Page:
Posted in: by Richard T. Jameson, Contributors, Film Reviews

Review: Rancho Deluxe

[Originally published in Movietone News 40, April 1975]

I have to be on the side of any film in which Harry Dean Stanton is ordered to “Hoover the Navajos”—i.e., vacuum-clean the Indian rugs. The line could only have been written by Tom McGuane, who’s made a specialty in recent years of writing almost surreally funny sendups of the New West. The rugs belong to Elizabeth Ashley, bored but miraculously goodhumored wife of rancher Clifton James who, fresh out of empires to build, has recently focused his obsessive attention on apprehending a couple of one-steer-at-a-time rustlers. In this effort he is—or is supposed to be—abetted by horsethief–turned–stock detective Slim Pickens, who manifests a disconcerting preference for sitting in front of a TV set in the bunkhouse and ignoring the clues James finds and the theories he cooks up. The hard guys interfering with James’s peace of mind (or providing him with esoteric entertainment—take your pick) are about as dangerous as defanged garter snakes: Jeff Bridges, a poor little rich boy with a spoiled marriage behind him, and Sam Waterston, an Indian whose militancy is of a benignly comic strain and whose blood traces back to Ohio Cornplanters rather than the warriors who once rode the surrounding Big Skyline.

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Posted in: by Rick Hermann, Contributors, Film Reviews

Review: One Flew Over the Cuckoos Nest

[Originally published in Movietone News 48, February 1976]

In just about every Jack Nicholson performance there is a moment (often more than one moment) when Nicholson’s face reflects something suddenly and deeply wrong with the universe. In Milos Forman’s One Flew over the Cuckoo’s Nest one of those moments of both recognition and profound confusion comes after Billy has been trundled off to bed with Mac’s girlfriend Candy and McMurphy has disposed himself near the open window to wait. He begins by sharing some rum with Chief Bromden and finally sinks to a sitting position on the floor. Closeup on Nicholson’s face. He smiles, glancing in the direction Billy and Candy have gone, and then without warning or apparent reason the grin drops from sight, McMurphy’s mouth opens slightly, and his brows pull a little closer together. The window is open behind him, but somehow you know (regardless of whether you’ve read the book or the play) that McMurphy will not be crawling through it, and you’re not really sure why. After a moment, the smile creeps back onto Nicholson’s face, but then his eyes close and we cut to the next morning, the window still open, McMurphy and the Chief passed out underneath it.

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Posted in: by Richard T. Jameson, Contributors, Film Reviews

Review: Lipstick

[Originally published in Movietone News 49, April 1976]

Lipstick is Dino de Laurentiis’ latest lynch-fury kit, designed to soap up the viewer, tease him through the requisite stages of arousal and frustration, and ultimately leave him peacefully drained, with a terrycloth caress of redeeming social import to beguile him out of postcoital triste. I’m by no means persuaded that Dino’s place should be closed down. Death Wish provided a particularly gratifying fantasy experience to coincide with the hoped-for but never-quite-expected ouster of Tricky Dick, and the black viewers who screamed “Kill him!” at the climax of Mandingo were able to pass the popcorn salt to their white neighbors in the lobby without a hint of either Uncle Tom servility or glacial Muslim irony. But the new film is interestingly confused in ways that may compromise the patron’s simple pleasure, and the reason could be that Lamont Johnson is less of an erogenous engineer and more of a director than either Michael Winner or Richard Fleischer, the respective shot-callers of the earlier de Laurentiis productions.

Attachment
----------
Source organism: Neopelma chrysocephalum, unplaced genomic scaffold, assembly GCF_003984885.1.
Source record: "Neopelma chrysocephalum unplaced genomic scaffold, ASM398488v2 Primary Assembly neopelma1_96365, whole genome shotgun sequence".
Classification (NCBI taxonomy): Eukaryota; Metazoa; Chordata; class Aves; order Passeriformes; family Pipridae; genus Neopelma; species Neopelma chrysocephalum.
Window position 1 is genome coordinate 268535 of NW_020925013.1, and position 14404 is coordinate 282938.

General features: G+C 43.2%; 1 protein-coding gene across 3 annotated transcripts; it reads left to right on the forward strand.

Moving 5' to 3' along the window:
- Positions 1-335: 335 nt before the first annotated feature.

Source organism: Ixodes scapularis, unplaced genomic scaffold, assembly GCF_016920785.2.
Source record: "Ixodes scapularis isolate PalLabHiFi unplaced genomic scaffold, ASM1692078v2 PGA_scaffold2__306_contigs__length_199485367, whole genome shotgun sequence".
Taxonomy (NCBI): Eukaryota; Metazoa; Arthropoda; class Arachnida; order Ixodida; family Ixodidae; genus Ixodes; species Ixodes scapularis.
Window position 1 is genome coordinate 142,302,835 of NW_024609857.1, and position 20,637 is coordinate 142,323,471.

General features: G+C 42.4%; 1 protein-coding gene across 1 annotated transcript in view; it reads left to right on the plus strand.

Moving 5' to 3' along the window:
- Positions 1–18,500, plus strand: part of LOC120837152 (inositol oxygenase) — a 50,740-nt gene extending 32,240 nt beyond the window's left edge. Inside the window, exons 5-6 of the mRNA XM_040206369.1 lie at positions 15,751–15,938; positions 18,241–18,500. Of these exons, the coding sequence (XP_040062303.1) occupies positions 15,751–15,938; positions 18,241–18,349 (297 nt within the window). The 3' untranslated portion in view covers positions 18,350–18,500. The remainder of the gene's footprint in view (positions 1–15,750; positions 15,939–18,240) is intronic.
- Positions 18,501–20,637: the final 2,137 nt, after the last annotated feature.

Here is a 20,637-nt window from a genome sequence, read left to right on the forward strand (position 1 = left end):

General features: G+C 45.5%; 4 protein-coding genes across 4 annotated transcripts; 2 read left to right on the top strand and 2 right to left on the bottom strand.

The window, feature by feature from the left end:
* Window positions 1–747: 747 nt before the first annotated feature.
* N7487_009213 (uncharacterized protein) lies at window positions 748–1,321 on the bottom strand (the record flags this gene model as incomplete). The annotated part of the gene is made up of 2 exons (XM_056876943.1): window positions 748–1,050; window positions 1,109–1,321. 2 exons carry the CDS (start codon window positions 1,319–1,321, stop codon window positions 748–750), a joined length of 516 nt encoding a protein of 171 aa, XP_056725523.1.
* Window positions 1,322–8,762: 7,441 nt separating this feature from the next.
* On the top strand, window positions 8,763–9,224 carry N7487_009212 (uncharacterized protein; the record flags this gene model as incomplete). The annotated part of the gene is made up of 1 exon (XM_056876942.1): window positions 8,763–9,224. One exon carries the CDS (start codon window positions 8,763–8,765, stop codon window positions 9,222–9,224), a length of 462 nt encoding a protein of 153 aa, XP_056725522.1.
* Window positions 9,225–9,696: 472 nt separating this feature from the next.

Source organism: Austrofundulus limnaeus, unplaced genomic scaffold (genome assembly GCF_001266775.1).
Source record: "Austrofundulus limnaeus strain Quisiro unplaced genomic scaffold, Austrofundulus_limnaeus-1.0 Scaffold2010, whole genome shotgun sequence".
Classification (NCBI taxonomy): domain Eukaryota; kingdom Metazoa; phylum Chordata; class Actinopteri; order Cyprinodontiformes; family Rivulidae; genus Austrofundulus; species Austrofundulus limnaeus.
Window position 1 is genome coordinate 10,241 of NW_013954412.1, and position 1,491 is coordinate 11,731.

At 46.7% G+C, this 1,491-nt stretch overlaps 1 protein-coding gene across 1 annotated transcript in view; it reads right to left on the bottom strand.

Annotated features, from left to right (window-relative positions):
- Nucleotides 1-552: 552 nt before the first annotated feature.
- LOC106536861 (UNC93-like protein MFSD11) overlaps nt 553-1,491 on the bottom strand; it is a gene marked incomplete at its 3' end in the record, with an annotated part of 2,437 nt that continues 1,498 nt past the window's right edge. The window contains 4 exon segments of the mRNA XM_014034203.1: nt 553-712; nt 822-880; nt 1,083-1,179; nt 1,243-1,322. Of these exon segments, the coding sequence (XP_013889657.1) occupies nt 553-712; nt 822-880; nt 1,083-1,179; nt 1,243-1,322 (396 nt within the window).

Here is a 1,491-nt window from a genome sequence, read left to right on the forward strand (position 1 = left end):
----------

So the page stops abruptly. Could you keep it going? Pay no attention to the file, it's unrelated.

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Posted in: by Richard T. Jameson, Contributors, Film Reviews

Review: Gator

[Originally published in Movietone News 52, October 1976]

Although I rapped it in MTN 25, the previous Gator McKlusky adventure White Lightning lingers in the memory as a middlin’-competent entry in the fast-driving, grin-and-punch genre of Southern melodrama—nothing to urge on discriminating audiences, but undeserving of particular scorn. Burt Reynolds had yet to be intelligently directed (Aldrich and Bogdanovich were just around the bend) but as long as Joseph Sargent had Ned Beatty, Bo Hopkins, Matt Clark, and Diane Ladd to fall back on, that wasn’t an insuperable liability. Unfortunately, Reynolds has joined the list of superstars who can’t resist the compulsion to direct themselves—and also the list, nearly as long, of superstars who can’t direct. Gator proposes another instance of the slaphappy ’shine-runner McKlusky enlisting—this time under pressure from the authorities—to bust up the countywide crime empire of a baaaad country boy, one Bama McCall, and the film attempts to duplicate the modest success of its predecessor partly by duplicating quite a few of its elements and strategies. The implacable glide of canoes through swamp at the opening of White Lightning, as crooked sheriff Ned Beatty prepared to drown McKlusky’s college-boy brother and a fellow protestor, is reiterated here in the convergence of revenuers’ motorboats on Gator’s familial sanctum among the mangroves, Gator’s several car chases are compressed into a single James Bond–y boat pursuit here (although automotive destructiveness rears its hood in subsequent scenes); Gator gets drunk/drugged in a steamy nighttime sequence again, and director Reynolds even recaps director Sargent’s angular strategies as a smitten female stands poised above the hero and bares her charms.

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